When we first looked at our farmhouse there was no heating and air present. No central HVAC, no natural gas lines or propane equipment, nothing. Fortunately, in the state of South Carolina, mortgage lenders require there to be a permanent source of heat in the home. Some of you may remember the hustling involved in getting our two PTAC units (similar to this one) installed before closing on the house – our real estate agent, sure does…
The mettle of our PTACs was determined pretty quickly once winter set in. For those of you who are unfamiliar with heat pumps, (the method of heating our PTACs use) they work very efficiently until the outside temperature hits 35 degrees. This article provides a decent overview of heat pump technology. In South Carolina, our temperatures in the winter will regularly drop below 35 and stay there. When this happens, our units, like many heat pumps, switch over to electric heat which is absurdly expensive to run.
That winter in 2013, we ended up shutting off the living room, office, and the entire second floor from the rest of the house. We only heated our bedroom, the kitchen, and the bathroom. We eventually got a kerosene heater to supplement, but we still ended up paying right around $300.00 per month to heat 1/3 of our house…
After making it through the colder months, we were quite determined that the upcoming winter would NOT be a repeat of The Winter of 2013.
After being told by two different heating and air companies that our only option for central heating involved $15K and ducts running all over the exterior walls of our house, we decided it would be prudent to research wood heating. I came across this article and was pretty well sold. After thorough research (we are quite stereotypical members of Generation Y), we bought ourselves a good quality wood-stove and were able to have it installed right before Christmas last year. It’s been a game changer for us.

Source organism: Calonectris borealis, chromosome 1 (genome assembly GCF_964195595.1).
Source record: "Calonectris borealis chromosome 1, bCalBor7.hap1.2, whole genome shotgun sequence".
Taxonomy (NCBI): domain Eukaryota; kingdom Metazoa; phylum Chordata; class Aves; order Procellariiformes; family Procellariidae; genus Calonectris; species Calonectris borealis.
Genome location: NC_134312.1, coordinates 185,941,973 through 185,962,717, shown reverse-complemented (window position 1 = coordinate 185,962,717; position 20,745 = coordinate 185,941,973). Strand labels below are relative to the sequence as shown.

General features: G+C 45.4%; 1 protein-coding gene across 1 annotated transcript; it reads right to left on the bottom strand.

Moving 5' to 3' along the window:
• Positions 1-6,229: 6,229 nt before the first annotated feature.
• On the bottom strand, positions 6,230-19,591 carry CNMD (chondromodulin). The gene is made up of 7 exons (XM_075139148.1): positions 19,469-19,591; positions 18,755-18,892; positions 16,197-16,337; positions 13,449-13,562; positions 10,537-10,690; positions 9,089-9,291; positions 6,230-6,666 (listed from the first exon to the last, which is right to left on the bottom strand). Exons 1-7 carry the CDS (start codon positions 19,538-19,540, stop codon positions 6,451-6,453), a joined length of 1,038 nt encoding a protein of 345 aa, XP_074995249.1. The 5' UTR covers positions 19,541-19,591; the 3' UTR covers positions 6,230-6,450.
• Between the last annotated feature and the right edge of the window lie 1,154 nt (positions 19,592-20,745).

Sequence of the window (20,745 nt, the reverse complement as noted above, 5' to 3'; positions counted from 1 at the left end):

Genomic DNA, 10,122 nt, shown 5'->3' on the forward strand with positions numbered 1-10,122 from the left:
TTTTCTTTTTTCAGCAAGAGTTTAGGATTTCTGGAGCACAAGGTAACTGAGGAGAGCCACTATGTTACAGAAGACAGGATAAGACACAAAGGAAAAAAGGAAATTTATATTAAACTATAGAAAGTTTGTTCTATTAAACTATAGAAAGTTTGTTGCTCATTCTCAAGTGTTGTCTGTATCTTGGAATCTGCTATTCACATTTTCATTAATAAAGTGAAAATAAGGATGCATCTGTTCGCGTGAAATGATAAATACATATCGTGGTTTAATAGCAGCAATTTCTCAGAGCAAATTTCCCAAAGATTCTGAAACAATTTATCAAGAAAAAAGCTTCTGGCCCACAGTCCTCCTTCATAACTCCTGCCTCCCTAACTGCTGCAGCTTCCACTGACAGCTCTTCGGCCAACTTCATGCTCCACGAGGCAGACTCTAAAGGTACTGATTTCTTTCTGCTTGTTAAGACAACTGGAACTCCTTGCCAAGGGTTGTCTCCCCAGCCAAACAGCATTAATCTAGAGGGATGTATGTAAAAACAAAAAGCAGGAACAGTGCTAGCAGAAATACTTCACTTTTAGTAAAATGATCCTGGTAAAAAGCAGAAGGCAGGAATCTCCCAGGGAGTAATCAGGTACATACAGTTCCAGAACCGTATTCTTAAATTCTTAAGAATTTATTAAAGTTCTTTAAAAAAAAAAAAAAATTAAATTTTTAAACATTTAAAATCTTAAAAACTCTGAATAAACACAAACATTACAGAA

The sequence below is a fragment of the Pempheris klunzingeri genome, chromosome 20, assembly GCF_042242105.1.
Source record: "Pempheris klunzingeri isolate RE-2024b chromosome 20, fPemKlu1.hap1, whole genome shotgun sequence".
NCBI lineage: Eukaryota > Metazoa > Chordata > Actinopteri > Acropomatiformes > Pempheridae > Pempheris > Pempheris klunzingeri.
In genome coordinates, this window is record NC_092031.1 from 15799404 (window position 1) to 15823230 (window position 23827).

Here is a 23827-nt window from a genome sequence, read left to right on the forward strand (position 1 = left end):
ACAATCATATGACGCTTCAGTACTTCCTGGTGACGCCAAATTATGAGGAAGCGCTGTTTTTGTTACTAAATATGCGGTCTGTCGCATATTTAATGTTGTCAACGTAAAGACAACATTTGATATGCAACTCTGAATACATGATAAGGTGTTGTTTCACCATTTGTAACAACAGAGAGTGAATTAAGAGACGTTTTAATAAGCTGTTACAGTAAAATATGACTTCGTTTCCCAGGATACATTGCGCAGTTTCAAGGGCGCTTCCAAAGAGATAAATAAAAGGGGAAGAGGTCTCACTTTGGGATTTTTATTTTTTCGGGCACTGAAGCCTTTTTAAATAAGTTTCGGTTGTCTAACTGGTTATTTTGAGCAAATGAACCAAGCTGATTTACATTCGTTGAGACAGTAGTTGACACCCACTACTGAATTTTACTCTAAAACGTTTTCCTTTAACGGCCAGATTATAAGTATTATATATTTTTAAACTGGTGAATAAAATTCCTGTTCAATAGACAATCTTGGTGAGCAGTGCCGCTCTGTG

We LOVE our wood-stove and have had a great experience using wood to heat our home. The wood-stove heats the entire house so comfortably and provides us with that cozy ambiance that no propane, gas, or electric heater can. Our electric bill in the winter has gone down to $100.00 per month using wood heat.
However, I will say that wood heat is not all roasted marshmallows and cozy toes. There is a lot of work involved in heating with wood as compared to other heating methods. Our routine has involved sourcing firewood (we get ours for free from friends and from Craigslist), we then drive to the site, use a chainsaw to chop the wood into 18″ rounds, load those rounds onto our trailer, drive home, unload the trailer, split the wood, and then stack it for drying.
After one full season of heating with wood and another winter approaching, we’ve concluded that despite the work involved, wood heating is something that we’ll be doing for the foreseeable future.
- To mitigate some of the work involved in wood heating, you can buy split and dried firewood. The seller will usually deliver it to your house and sometimes, they’ll even stack it for you. Craigslist, word of mouth, and roadside signs are good ways to find firewood for sale.
- All Firewood is NOT created equal. Different types of wood will burn in different ways. Read more here.
- ALWAYS burn dried/seasoned firewood. Burning wet wood can cause a buildup of creosote in your chimney/flue which can cause a chimney fire. Wet wood also burns very inefficiently.